IAYB goes back to school: the immune system (YTTT)
The great yoga therapy teacher training adventure continues! The fourth weekend of the training (YTTT) at re:source yoga focused on Immunology, the branch of biomedical science that covers all aspects of the immune system. Immunology also happens to be one of Carina Raisman’s (our YTTT teacher and guide) specialties – her undergraduate degree is in Microbiology and Immunology.
This module built on what we learned in the physiology work from the previous weekend, looking especially at the close relationship between the immune and nervous systems.
An Exploration of the Body’s Defense System
The immune system is the body’s defense system. It works as the body’s “alarm system,” responding to triggers and stressors. The immune cells – white blood cells, phagocytes and other specialized cells – circulate through the lymphatic system to protect the body against disease.
The main functions of the lymphatic system are to remove excess fluid from the tissues, absorb fatty acid and transport fat to the circulatory system. Lymphatic circulation spans through the whole body – while systemic circulation (ie, blood flow) goes from the heart to the periphery, the lymphatic circulation goes from the periphery to the heart.
In the practice portions of the weekend, we learned that subtle actions can affect the system. For example, in the immune boosting sequence, we flexed and tensed the extremities (fingers and toes) to assist the lymphatic circulation from the periphery of the body to the heart.
Yoga and the Immune System
There are other ways yoga can benefit the immune system. The lymphatic system follows the muscle chains and responds to points of tension. The muscular contraction in asana practice distributes the energy within the immune cells along a “line of force.”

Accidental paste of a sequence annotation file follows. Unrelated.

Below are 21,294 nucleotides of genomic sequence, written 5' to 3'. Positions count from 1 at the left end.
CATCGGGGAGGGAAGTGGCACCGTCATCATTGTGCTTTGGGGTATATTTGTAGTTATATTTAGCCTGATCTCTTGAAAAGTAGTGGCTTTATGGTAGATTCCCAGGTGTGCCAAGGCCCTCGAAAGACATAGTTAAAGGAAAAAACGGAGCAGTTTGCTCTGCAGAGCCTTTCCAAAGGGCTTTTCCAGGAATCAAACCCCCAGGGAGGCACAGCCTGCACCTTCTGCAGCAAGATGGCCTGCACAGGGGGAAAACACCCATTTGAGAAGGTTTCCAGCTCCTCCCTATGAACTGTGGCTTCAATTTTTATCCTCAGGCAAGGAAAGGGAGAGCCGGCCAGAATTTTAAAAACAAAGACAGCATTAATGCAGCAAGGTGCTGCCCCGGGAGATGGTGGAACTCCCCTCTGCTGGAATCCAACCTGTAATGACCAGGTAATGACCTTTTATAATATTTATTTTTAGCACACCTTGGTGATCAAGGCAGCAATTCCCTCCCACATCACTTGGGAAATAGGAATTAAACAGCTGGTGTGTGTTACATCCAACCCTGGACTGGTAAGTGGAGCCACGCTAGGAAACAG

Asana isn’t the only yogic practice that supports the immune system. Breathing techniques such as kapalabati, uddiyana bandha and rhythmic breathing have a positive effect. These techniques regulate the movement of the diaphragm, which puts pressure on the lymph vessels and helps move the interstitial fluid (tissue fluids) through the system.
For the practice portions of the weekend, we worked with the immune boosting sequence, as well as restorative yoga, self massage with a tennis ball along the lymphatic system, and yoga nidra.
In general, the yoga postures which benefit the immune system include inversions, twists and restorative postures. Anything that helps the body and mind relax facilitates immune function, as it is intricately connected to the PNS (parasympathetic nervous system, the body’s rest and digest process).
Methods of Response
The nervous system and immune system are interrelated, as they are both driven by the same neurons and hormones.
The nervous system is an adaptive response – in order for it to adapt to stressors, it has to assimilate and process information. The immune system, on the other hand, is a conditioned response – it relates one thing to something else from past experience.
Yoga serves as a method of stress management (the ability to adapt to any situation). In addition to soothing the parasympathetic nervous system with breath and relaxation, asanas also train the central nervous system to adapt by putting our body in new shapes. This in turn trains our nervous system to adapt to differences – the more we can adapt to any situation, our system can adapt to any threat.